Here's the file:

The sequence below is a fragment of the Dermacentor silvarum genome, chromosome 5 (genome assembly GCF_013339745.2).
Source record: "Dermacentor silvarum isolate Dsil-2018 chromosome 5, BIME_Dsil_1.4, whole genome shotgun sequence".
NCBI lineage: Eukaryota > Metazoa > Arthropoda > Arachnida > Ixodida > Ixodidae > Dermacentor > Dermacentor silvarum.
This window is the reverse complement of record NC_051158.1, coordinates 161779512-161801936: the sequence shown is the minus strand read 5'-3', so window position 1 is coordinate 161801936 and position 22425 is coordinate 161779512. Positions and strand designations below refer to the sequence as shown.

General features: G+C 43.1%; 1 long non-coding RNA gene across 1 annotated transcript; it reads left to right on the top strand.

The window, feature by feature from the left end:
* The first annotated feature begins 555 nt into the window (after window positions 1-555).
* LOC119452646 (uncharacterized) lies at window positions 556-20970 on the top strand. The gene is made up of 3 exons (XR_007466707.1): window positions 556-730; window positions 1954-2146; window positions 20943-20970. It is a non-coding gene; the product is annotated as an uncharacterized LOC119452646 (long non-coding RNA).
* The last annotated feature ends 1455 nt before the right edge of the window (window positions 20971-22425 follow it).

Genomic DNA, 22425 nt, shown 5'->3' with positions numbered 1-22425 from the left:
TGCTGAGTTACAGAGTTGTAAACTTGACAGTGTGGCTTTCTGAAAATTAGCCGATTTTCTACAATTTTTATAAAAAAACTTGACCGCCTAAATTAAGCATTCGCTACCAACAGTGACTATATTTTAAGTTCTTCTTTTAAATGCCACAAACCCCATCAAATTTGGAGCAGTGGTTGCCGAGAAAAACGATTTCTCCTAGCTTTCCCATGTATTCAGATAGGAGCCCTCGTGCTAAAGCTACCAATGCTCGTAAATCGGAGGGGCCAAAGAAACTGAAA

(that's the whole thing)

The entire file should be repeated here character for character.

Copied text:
The sequence below is a fragment of the Dermacentor silvarum genome, chromosome 5 (genome assembly GCF_013339745.2).
Source record: "Dermacentor silvarum isolate Dsil-2018 chromosome 5, BIME_Dsil_1.4, whole genome shotgun sequence".
NCBI lineage: Eukaryota > Metazoa > Arthropoda > Arachnida > Ixodida > Ixodidae > Dermacentor > Dermacentor silvarum.
This window is the reverse complement of record NC_051158.1, coordinates 161779512-161801936: the sequence shown is the minus strand read 5'-3', so window position 1 is coordinate 161801936 and position 22425 is coordinate 161779512. Positions and strand designations below refer to the sequence as shown.

General features: G+C 43.1%; 1 long non-coding RNA gene across 1 annotated transcript; it reads left to right on the top strand.

The window, feature by feature from the left end:
* The first annotated feature begins 555 nt into the window (after window positions 1-555).
* LOC119452646 (uncharacterized) lies at window positions 556-20970 on the top strand. The gene is made up of 3 exons (XR_007466707.1): window positions 556-730; window positions 1954-2146; window positions 20943-20970. It is a non-coding gene; the product is annotated as an uncharacterized LOC119452646 (long non-coding RNA).
* The last annotated feature ends 1455 nt before the right edge of the window (window positions 20971-22425 follow it).

Genomic DNA, 22425 nt, shown 5'->3' with positions numbered 1-22425 from the left:
TGCTGAGTTACAGAGTTGTAAACTTGACAGTGTGGCTTTCTGAAAATTAGCCGATTTTCTACAATTTTTATAAAAAAACTTGACCGCCTAAATTAAGCATTCGCTACCAACAGTGACTATATTTTAAGTTCTTCTTTTAAATGCCACAAACCCCATCAAATTTGGAGCAGTGGTTGCCGAGAAAAACGATTTCTCCTAGCTTTCCCATGTATTCAGATAGGAGCCCTCGTGCTAAAGCTACCAATGCTCGTAAATCGGAGGGGCCAAAGAAACTGAAA